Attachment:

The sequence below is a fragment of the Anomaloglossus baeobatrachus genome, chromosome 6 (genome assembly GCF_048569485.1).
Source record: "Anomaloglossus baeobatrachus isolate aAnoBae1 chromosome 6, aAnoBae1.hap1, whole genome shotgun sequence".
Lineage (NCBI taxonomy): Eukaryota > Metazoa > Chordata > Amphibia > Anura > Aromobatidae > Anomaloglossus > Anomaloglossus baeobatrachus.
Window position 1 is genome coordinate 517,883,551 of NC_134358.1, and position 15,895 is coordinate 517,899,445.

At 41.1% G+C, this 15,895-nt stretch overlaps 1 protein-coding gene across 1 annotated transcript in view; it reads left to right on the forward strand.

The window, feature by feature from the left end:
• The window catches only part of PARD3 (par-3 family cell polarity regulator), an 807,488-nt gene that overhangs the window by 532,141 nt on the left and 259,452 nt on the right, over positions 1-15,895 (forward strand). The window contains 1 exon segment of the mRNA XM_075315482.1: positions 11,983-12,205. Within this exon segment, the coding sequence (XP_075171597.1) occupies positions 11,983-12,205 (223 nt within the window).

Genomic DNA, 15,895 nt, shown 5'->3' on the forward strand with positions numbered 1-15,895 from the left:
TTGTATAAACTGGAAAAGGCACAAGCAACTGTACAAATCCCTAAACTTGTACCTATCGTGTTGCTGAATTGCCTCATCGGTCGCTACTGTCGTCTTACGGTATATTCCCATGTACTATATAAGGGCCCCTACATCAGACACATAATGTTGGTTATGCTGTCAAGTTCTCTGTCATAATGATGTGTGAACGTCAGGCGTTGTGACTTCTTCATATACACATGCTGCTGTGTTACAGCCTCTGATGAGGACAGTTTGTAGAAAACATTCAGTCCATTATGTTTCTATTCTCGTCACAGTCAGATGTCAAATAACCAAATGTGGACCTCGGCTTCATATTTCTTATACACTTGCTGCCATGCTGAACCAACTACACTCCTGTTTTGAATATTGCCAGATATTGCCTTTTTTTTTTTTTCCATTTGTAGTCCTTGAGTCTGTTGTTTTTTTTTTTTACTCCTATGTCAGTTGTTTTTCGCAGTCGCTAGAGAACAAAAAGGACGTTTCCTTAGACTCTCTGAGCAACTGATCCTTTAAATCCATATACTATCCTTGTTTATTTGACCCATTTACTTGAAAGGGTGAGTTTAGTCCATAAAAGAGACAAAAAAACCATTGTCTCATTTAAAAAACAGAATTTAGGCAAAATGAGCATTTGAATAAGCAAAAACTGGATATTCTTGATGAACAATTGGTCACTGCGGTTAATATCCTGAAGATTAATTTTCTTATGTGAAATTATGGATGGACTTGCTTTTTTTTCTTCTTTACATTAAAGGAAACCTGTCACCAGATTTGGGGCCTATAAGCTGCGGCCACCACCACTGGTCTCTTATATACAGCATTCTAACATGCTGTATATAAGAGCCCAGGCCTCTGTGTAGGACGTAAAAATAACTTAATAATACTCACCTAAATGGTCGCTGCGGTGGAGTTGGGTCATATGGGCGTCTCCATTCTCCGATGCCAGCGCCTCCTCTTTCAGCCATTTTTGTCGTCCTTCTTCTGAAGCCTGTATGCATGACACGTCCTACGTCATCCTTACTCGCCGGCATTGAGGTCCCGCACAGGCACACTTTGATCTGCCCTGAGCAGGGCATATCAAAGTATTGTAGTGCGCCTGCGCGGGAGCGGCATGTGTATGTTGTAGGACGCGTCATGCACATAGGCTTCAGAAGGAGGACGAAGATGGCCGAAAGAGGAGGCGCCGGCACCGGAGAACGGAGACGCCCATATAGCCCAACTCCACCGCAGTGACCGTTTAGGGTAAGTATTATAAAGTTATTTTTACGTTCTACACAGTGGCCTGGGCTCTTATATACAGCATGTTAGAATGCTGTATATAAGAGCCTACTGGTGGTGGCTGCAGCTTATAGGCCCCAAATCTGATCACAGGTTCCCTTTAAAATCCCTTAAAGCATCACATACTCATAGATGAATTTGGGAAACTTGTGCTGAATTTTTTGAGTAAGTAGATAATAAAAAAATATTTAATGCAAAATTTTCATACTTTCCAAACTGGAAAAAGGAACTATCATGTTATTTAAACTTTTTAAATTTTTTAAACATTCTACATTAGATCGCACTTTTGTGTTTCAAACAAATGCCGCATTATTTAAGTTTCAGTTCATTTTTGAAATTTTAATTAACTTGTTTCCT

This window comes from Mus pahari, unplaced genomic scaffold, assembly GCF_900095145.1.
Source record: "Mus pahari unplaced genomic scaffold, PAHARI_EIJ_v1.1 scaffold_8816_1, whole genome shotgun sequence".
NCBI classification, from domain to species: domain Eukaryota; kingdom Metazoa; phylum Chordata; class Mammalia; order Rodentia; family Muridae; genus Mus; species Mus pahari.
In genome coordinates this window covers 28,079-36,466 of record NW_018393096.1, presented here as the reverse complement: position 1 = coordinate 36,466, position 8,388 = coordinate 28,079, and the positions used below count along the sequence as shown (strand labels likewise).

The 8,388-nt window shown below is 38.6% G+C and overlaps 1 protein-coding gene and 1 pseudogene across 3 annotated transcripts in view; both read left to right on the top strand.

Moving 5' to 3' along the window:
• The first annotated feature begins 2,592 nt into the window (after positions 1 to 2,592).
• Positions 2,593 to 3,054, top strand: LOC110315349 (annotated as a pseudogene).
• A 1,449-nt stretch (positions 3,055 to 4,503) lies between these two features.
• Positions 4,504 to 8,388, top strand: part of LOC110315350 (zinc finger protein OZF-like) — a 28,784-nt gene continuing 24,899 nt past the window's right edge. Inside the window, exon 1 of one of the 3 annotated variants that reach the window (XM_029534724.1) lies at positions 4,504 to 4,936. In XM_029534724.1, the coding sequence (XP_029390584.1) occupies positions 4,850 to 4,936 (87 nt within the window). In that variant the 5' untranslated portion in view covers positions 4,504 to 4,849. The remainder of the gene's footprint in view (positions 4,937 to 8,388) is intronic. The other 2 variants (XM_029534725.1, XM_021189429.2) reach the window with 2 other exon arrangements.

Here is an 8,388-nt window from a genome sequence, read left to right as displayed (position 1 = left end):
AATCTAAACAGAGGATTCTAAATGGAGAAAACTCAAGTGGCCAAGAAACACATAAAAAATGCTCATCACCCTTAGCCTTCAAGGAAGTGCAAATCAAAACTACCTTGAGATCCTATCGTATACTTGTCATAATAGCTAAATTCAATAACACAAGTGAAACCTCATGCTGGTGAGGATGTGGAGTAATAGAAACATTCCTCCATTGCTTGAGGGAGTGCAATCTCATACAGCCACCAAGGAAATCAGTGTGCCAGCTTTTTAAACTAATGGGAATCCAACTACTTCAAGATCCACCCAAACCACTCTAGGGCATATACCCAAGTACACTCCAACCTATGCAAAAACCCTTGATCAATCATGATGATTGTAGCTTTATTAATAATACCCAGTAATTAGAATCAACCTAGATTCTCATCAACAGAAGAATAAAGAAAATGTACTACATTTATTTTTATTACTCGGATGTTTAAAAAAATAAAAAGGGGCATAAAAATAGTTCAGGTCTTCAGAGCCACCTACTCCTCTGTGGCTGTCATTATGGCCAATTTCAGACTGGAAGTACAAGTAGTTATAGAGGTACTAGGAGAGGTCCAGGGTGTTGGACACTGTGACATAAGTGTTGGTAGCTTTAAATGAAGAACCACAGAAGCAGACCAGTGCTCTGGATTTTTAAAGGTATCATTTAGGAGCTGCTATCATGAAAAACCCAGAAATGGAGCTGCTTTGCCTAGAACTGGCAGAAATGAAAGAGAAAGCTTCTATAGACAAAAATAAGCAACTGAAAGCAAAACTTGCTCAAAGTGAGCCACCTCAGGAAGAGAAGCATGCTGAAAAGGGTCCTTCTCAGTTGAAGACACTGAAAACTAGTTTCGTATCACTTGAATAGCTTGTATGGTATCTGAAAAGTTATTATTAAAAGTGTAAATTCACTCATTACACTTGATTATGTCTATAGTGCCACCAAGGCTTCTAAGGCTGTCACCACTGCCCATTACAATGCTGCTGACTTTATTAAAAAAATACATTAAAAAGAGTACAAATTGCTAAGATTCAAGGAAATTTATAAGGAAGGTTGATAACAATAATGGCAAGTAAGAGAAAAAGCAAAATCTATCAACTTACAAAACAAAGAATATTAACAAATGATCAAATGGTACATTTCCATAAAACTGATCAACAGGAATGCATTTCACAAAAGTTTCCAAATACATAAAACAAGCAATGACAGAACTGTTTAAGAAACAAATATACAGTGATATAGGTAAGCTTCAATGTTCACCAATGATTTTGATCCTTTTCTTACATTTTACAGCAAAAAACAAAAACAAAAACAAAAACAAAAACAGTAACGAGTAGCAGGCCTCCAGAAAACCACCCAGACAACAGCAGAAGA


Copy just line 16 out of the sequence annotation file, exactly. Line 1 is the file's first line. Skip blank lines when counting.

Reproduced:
• The first annotated feature begins 2,592 nt into the window (after positions 1 to 2,592).